Melon Pests

By Charlie Nardozzi

Summer is in full swing and the melon patch seems to be growing nightly! Cantaloupes and watermelons have set fruit. With enough water these babies will grow quickly to maturity. However, water isn't the only limiting factor to your melons producing bountifully this year. While cucumber beetles and flea beetles may have been attacking your young melon seedlings, now that the vines have grown, other pests are a greater concern. Be on the lookout for these pests in your melon patch.

Spider Mites

Spider mites are very tiny, spider-like pests that attack a variety of plants such as melons. Most gardeners don't notice them until they see the webs spider mites form. Heavy feeding by spider mites causes stippling ? tiny holes ? in the leaves. If severe, their feeding can cause leaves to die. When their population is small, they and their damage are hardly noticeable. However, during periods of hot, dry, dusty summer weather, spider mite populations can explode.

To control spider mites, spray leaves with forceful jet of water from a hose to dislodge them.You can also try spraying insecticidal soap, hot pepper wax, or horticultural oil on the leaves.

Melon Aphids

Aphids are small insects that feed on melon leaves. They tend to attack once the melon vines starting running. Aphids are small sucking insects that come in colors ranging from light yellow to black. Heavy feeding can cause leaf dieback and reduction in melon quantity and quality. They also can spread diseases such as cucumber mosaic virus.

Like spider mites, aphid populations explode during periods of hot, dry weather. Encourage natural predators such as lady bugs by planting flowers around the melon patch and having a water source such as a water garden nearby. To control severe infestations, spray the undersides of the leaves with insecticidal soap or hot pepper wax, and place yellow colored pans filled with water in the melon patch to catch adults. The adult aphids are attracted to the color yellow.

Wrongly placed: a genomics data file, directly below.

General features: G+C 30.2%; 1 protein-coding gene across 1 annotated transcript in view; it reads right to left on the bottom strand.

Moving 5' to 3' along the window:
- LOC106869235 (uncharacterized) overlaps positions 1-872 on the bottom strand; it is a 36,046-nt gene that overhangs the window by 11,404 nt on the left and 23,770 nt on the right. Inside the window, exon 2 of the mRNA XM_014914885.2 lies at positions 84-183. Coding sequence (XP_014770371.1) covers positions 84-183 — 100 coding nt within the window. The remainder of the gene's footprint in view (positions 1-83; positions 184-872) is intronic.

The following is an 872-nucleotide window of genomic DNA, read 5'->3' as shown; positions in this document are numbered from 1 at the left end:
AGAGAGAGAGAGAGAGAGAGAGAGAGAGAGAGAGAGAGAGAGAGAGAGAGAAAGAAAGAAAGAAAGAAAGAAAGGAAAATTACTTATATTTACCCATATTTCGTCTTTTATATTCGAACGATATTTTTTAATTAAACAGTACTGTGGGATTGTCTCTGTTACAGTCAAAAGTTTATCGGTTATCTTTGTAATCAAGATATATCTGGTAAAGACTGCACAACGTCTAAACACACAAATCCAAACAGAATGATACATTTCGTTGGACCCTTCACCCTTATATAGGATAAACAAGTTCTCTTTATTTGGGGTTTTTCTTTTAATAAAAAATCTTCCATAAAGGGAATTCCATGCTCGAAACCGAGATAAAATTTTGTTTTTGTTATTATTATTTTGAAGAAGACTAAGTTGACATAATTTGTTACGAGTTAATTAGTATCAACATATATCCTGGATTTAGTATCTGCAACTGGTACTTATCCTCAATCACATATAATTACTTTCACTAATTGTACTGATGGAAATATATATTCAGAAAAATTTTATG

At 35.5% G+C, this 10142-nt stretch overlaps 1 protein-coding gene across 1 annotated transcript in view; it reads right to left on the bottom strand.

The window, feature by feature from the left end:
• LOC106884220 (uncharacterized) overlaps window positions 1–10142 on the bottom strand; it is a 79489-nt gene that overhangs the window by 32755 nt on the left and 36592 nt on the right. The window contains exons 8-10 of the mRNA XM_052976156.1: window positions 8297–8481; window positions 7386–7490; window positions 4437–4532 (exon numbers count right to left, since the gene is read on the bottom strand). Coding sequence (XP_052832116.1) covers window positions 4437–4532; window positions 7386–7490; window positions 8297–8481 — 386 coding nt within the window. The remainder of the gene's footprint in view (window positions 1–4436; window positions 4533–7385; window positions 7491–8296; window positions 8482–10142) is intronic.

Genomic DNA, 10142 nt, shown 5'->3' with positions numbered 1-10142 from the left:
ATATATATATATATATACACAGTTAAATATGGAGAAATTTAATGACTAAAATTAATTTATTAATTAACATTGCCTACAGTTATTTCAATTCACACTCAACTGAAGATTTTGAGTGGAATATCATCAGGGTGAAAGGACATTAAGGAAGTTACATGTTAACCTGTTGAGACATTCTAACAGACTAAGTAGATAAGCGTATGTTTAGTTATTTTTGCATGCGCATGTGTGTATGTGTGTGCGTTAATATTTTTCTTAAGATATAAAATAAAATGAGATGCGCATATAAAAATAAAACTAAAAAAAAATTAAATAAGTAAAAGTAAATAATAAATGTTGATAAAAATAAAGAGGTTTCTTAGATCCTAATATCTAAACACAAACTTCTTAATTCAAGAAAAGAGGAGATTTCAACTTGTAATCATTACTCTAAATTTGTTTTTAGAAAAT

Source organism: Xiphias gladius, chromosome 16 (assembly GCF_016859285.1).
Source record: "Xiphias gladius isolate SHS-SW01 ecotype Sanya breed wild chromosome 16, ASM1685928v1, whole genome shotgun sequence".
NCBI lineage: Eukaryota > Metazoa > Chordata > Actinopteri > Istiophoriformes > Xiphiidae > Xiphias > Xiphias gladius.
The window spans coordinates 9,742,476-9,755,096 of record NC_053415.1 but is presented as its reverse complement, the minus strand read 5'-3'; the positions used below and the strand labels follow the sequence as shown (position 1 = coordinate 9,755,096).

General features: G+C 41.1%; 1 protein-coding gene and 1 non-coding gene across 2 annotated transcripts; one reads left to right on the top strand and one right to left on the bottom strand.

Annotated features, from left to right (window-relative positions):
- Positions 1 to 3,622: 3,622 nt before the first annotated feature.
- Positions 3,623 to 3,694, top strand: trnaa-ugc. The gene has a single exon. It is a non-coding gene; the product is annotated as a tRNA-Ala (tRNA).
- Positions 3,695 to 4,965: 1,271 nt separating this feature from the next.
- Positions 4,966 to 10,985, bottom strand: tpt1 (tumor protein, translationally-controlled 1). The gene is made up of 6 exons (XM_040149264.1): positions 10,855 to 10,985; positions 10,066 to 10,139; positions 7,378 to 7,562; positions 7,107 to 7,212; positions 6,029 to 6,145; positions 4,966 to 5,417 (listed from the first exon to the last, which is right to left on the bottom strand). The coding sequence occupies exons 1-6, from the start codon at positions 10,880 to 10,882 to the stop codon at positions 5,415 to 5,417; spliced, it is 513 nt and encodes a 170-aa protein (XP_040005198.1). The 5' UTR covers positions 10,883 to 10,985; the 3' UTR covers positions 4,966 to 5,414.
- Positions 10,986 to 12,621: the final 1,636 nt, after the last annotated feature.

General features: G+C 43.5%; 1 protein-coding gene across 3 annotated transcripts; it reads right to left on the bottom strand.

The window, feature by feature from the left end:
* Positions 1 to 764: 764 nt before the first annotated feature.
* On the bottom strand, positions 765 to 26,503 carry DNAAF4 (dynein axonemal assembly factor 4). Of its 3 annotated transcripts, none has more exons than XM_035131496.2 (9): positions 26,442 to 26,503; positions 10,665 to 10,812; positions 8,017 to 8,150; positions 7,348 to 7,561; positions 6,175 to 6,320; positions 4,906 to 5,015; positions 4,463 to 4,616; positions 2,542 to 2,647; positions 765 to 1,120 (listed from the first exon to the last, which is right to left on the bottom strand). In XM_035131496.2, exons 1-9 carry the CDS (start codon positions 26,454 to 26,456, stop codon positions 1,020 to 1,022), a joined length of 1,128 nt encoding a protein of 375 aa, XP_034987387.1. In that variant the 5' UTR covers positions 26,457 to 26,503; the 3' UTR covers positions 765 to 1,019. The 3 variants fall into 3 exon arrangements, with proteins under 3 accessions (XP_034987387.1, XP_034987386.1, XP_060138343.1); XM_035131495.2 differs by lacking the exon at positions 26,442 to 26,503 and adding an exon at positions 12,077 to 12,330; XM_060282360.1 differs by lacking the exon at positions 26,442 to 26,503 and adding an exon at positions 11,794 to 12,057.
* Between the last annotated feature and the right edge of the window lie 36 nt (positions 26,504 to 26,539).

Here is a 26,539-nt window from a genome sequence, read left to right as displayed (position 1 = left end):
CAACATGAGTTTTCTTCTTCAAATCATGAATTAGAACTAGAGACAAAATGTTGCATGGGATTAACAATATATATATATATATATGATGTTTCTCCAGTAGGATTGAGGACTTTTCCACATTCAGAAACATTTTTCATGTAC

Squash Bugs

Although their feeding is most severe on squashes and pumpkins, squash bugs do attack melons and can cause considerable damage to leaves. These flat-backed, brown bugs emerge in spring. They lay clusters of red-brown eggs on the underside of leaves which hatch into small brown nymphs that look similar to the adults. The young and adults feed on the leaves.

Squash bugs like to hide; you usually won't see them until you turn over an infested leaf. They will scurry away under other leaves and plant debris. You can use this secretive nature to trap them. Placing a piece of cardboard under the plants, check under it every few days, and crush any squash bugs congregated there. Control the adults early in the season to reduce problems when the population explodes in late summer. Control heavy infestations of nymphs with applications of neem oil. Clean up the site well in fall to remove places where adults can overwinter.


Although pickleworms will attack watermelons, most of their damage is seen on cantaloupes and other melons. The yellowish-white larvae feed on melon flowers, buds, and fruit. You probably won't notice them until you harvest and open the fruits. Pickleworm adults migrate to northern gardens from warmer regions and lay eggs on leaves in early summer. They hatch and feed on blossoms and developing fruit.

To control pickleworms, plant early maturing melon varieties such as 'Dallas' that you can harvest before the pickleworm population swells. Destroy rolled up melon leaves since they may contain pickleworm pupae inside.

For more on growing and caring for melons and watermelons, go to the Virtual Vegetable Guides at

Question of the Week

Caterpillars on Tomatoes

Q. I found several large caterpillars munching on my tomatoes. What should I do to get rid of them?

A. It sounds like you're seeing tomato hornworms, which can grow to an alarming size (5 inches long)! Like most larvae in the butterfly and moth family, hornworms can be controlled by spraying Bt, (Bacillus thuringiensis). This organic control only affects only the larvae of butterflies and moths, not beneficial insects, animals, or pets. However, since Bt can take a few days to start working and tomato hornworms can do a lot of damage in a short time, just remove the ones you see by hand. Pick them off and place the hornworms in a pail of soapy water.

If you see a caterpillar with what looks like grains of white rice all over it, relocate it elsewhere in the garden rather than killing it. It has been parasitized by a braconid wasp and what you're seeing are the eggs. These small wasps are harmless to humans, but will help keep the hornworm population in check.

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